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Eveningness is Associated With Persistent Multisite Musculoskeletal Pain: A 15-Year Follow-up Study of Northern Finns

  • Eveliina Heikkala
    Correspondence
    Address reprint requests to Eveliina Heikkala Research Unit of Population Health, University of Oulu, 90014 Oulu, Finland.
    Affiliations
    Research Unit of Population Health, University of Oulu, Oulu, Finland

    Medical Research Center Oulu, University of Oulu and Oulu University Hospital, Oulu, Finland

    Rovaniemi Health Center, Rovaniemi, Finland
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  • Ilona Merikanto
    Affiliations
    Research Unit of Population Health, University of Oulu, Oulu, Finland

    SleepWell Research Program, Faculty of Medicine, University of Helsinki, Helsinki, Finland

    Department of Public Health Solutions, Finnish Institute for Health and Welfare, Helsinki, Finland

    Orton Orthopaedics Hospital, Helsinki, Finland
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  • Christophe Tanguay-Sabourin
    Affiliations
    Alan Edwards Pain Centre for Research on Pain, McGill University, Montreal, Quebec, Canada

    Faculty of Medicine, Université de Montréal, Montreal, Quebec, Canada
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  • Jaro Karppinen
    Affiliations
    Medical Research Center Oulu, University of Oulu and Oulu University Hospital, Oulu, Finland

    Research Unit of Health Sciences and Technology, University of Oulu, Oulu, Finland

    Rehabilitation Services of South Karelia Social and Health Care District, Lappeenranta, Finland
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  • Petteri Oura
    Affiliations
    Medical Research Center Oulu, University of Oulu and Oulu University Hospital, Oulu, Finland

    Research Unit of Health Sciences and Technology, University of Oulu, Oulu, Finland
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Published:December 10, 2022DOI:https://doi.org/10.1016/j.jpain.2022.12.003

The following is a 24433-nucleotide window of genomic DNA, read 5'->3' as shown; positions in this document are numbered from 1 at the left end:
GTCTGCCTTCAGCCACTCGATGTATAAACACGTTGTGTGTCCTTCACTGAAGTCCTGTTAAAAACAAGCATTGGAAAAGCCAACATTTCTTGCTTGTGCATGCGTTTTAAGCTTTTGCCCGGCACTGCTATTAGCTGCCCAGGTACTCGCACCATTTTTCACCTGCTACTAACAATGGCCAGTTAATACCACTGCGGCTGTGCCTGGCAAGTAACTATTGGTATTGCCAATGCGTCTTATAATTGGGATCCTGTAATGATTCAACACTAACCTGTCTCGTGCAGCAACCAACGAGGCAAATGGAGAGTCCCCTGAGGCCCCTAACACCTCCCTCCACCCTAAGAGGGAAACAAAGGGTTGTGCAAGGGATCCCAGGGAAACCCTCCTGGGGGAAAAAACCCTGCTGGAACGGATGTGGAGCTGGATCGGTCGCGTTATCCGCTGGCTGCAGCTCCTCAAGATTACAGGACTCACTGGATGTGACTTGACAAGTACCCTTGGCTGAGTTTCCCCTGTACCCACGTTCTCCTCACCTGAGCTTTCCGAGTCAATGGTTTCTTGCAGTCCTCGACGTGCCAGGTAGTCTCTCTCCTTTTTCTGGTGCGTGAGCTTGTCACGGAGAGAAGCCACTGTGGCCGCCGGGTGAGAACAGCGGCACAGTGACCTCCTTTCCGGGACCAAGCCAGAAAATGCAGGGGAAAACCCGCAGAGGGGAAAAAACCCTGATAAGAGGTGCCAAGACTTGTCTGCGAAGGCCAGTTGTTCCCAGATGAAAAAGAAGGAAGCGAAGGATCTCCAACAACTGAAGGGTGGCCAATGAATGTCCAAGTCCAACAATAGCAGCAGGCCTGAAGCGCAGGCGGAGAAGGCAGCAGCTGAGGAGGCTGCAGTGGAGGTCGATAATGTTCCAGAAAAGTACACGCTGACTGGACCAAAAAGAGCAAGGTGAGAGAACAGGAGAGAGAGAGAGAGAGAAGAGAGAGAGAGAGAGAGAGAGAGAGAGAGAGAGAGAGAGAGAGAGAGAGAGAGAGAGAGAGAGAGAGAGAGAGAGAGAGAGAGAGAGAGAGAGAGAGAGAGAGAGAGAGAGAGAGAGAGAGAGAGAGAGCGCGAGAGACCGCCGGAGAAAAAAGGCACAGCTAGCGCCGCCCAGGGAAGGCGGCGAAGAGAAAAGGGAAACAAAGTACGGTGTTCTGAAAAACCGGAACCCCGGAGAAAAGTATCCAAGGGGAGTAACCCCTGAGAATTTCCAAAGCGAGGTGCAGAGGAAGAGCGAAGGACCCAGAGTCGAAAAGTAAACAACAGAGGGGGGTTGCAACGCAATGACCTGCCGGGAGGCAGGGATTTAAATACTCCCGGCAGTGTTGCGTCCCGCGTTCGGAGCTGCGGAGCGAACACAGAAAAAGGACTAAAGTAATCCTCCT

Highlights

      • A 15-year follow-up study on 3,294 participants between ages 31 and 46 years.
      • Evening types, compared to morning types, were more likely to have persistent multisite MSK pain.
      • Sex, mental distress, or poor sleep did not change the strength of this association.
      • Chronotype should be recognized as a predictor of multisite MSK pain.

      Abstract

      Chronotype, a phenotype representing a person's 24-hour circadian rhythm, has been increasingly acknowledged as playing a role in musculoskeletal (MSK) pain. Most prior research on chronotype and MSK pain have been based on cross-sectional data, and no study has explored multisite MSK pain (2 or more pain locations) as the outcome. We drew the study sample from the 31- and 46-year data collections (baseline and follow-up, respectively) of the Northern Finland Birth Cohort 1966 and collected self-reported data on chronotype at follow-up (morning [M]-type, intermediate [I]-type, and evening [E]-type) and longitudinal multisite MSK pain trajectories (n = 3,294). Multinomial logistic regression was used to estimate odds ratios (ORs) with 95% confidence intervals (CIs) in multisite MSK pain trajectories between the chronotypes. We conducted additional sensitivity analyses that 1) accounted for several confounders, and 2) examined the potential moderating role of sex, mental distress, and sleep disturbance status in the chronotype–multisite MSK pain associations. The E-types had two-and-a-half-times higher odds of multisite MSK pain at baseline and follow-up (OR 2.47, 95% CI 1.84–3.32) than the M-types. Having severe mental distress or poor sleep at baseline and follow-up, or sex did not change the strength of this association. Our examination of this longitudinal birth cohort study suggested that evening types, in comparison to morning types, are more likely to experience multisite MSK pain between ages 31 and 46 years. Chronotype should be recognized as a predictor of multisite pain and thus taken into account in the evaluation of a patient's risk for multisite pain.

      Perspective

      This longitudinal study shows that evening types, compared to morning types, have higher odds of experiencing multisite MSK pain between ages 31 and 46 years. Chronotype should be considered while evaluating MSK patient's risk for persistent multisite pain symptoms.

      Key words

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